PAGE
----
1. Not finding help here? Sign up for a free 30min tutor trial with Chegg Tutors
    Dismiss Notice
Dismiss Notice
Join Physics Forums Today!
The friendliest, high quality science and math community on the planet! Everyone who loves science is here!

Solving DE using power series (w/initial conditions)

  1. Oct 24, 2009 #1
    1. The problem statement, all variables and given/known data

    Solve the initial value problem y'' = y' + y where y(0) = 0 and y(1) = 1

    derive the power series solution y(x) = [tex]
    \ \ \sum_{n=1}^{\infty}{(F_{n}x^n)/n!} \ \ [/tex] where {Fn} is the sequence 0,1,1,2,3,5,8,13.... of Fibonacci numbers defined by F0 = 0 and F1 = 1

    2. Relevant equations



    3. The attempt at a solution

    I plugged in the series and got this equation:

    [tex]
    \ \ \sum_{n=2}^{\infty}{(n)(n-1)c_{n}x^(n-2)} \ \ + \ \ \sum_{n=1}^{\infty}{c_{n}x^(n-1)} \ \ + \ \ \sum_{n=0}^{\infty}{c_{n}x^n} \ \ = x
    [/tex]

    from which i got the recurrence equation:

    Fn = Fn-1/n + Fn-2/n(n-1)

    Problem is I don't know how to get F0 and F1 from the initial conditions. My teacher never taught us how to solve initial condition power series ODE's nor are there any examples in the book. Can anyone explain it to me?
     
  2. jcsd
  3. Oct 24, 2009 #2

    LCKurtz

    User Avatar
    Science Advisor
    Homework Helper
    Gold Member

    You are assuming y = c0 + c1x + c2x2+...

    y(0) is just c0. And y'(0) would be c1 , which would be the usual conditions for an IVP. Are you sure you have the second boundary condition written correctly? My guess it is supposed to be y'(0) = 1.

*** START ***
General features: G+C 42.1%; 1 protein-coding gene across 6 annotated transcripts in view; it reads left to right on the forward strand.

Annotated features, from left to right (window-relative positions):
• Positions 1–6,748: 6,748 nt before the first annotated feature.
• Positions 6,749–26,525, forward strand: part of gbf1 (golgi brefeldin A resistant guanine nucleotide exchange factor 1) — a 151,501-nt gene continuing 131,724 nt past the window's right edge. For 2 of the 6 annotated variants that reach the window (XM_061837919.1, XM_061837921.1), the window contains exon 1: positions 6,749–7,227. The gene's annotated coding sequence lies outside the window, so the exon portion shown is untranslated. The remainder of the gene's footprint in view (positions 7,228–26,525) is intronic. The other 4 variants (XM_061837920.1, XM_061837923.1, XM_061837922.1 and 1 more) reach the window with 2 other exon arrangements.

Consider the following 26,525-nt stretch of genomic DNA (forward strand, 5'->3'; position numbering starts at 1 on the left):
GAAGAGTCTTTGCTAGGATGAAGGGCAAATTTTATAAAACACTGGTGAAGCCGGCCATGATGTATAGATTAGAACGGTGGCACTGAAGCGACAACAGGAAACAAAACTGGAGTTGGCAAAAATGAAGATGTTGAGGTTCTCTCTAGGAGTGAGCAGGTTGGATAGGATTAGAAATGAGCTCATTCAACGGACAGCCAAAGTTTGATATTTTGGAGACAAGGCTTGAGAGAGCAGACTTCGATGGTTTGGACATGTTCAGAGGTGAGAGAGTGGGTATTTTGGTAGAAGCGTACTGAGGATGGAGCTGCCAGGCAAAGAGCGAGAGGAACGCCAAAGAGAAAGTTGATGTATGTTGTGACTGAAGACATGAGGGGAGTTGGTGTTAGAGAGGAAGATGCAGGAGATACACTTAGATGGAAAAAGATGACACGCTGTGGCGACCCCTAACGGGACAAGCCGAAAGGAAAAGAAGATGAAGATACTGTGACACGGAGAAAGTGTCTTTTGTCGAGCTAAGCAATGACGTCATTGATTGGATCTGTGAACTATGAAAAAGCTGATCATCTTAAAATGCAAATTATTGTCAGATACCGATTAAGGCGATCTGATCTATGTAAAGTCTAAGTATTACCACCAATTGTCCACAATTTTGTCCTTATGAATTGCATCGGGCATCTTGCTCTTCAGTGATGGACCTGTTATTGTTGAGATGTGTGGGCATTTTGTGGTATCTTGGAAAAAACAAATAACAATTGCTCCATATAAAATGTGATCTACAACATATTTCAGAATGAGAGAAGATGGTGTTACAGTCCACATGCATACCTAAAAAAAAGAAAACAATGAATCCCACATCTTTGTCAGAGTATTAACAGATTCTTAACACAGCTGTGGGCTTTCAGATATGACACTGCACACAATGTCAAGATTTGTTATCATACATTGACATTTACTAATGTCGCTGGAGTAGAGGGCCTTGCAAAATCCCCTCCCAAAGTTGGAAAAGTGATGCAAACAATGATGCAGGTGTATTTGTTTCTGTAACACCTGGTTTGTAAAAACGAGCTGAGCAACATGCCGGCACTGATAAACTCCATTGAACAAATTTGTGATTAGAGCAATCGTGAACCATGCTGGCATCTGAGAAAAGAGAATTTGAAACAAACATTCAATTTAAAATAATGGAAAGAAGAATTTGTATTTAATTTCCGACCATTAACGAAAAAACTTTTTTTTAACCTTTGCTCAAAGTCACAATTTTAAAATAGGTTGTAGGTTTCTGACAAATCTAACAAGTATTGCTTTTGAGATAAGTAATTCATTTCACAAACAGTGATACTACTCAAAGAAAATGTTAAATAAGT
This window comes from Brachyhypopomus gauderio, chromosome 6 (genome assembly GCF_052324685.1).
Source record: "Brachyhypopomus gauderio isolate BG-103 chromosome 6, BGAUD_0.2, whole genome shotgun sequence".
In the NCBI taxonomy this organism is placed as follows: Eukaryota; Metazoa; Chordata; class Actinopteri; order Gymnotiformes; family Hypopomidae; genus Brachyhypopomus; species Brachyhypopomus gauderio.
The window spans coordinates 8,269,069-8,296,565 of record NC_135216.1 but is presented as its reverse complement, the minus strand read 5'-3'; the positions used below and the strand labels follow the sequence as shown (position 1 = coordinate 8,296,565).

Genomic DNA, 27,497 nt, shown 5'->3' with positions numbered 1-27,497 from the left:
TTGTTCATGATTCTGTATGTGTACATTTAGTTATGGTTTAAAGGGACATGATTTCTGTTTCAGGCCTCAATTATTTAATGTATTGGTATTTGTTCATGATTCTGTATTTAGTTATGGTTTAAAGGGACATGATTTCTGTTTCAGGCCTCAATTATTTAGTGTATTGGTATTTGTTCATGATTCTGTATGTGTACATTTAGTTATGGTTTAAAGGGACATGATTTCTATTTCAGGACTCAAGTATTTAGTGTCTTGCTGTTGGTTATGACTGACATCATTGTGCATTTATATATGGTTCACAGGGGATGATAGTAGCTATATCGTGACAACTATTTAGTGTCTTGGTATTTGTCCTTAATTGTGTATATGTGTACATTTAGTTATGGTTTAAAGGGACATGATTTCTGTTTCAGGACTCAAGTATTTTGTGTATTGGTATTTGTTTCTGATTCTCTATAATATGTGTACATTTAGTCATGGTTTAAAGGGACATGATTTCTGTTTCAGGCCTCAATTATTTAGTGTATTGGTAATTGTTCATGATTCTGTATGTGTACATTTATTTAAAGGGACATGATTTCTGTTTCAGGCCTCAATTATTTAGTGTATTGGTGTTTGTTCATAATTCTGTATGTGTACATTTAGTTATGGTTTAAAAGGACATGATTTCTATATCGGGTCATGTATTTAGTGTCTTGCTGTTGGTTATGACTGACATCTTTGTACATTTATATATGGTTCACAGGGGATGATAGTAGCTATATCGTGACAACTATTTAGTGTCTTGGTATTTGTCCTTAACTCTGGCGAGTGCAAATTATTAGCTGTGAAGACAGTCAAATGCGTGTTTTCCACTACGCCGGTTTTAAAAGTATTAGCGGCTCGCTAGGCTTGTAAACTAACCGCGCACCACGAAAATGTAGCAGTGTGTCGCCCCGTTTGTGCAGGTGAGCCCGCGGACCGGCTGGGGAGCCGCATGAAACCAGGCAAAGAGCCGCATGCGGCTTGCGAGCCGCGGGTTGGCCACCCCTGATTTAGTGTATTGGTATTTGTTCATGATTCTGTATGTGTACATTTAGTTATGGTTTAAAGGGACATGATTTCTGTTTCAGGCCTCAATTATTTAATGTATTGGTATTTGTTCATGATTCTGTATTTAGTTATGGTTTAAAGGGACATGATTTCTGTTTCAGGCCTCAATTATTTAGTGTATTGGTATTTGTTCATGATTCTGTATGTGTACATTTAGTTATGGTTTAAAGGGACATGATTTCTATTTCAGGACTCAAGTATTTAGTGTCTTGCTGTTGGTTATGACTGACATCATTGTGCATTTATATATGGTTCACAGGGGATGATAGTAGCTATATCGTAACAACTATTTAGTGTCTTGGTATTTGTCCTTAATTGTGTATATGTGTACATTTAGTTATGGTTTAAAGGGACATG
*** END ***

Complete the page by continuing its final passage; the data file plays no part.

4. Oct 24, 2009 #3
    no y(0) = 0 and y(1) = 1, I am looking at it right now
     
  5. Oct 24, 2009 #4

    LCKurtz

    User Avatar
    Science Advisor
    Homework Helper
    Gold Member

    I don't have time to work through the solution right now, but what you have then is a boundary value problem, not an initial value problem as claimed. I'm suspecting a misprint. You might just try using y'(0)=1 and working it through to see if you get the correct answer.
     
  6. Oct 24, 2009 #5

    LCKurtz

    User Avatar
    Science Advisor
    Homework Helper
    Gold Member

    I had a little time later in the day. Your text indeed has a misprint. If you take your equation with the initial conditions y(0) = 0 and y'(0) = 1, which give you the values of c0 and c1 and work out the series solution, you get exactly what the problem claims you will get.
     
  7. Oct 25, 2009 #6
    Ok thanks a bunch man. I did that and it worked out for me too.
     
Know someone interested in this topic? Share this thread via Reddit, Google+, Twitter, or Facebook




Similar Discussions: Solving DE using power series (w/initial conditions)
Loading...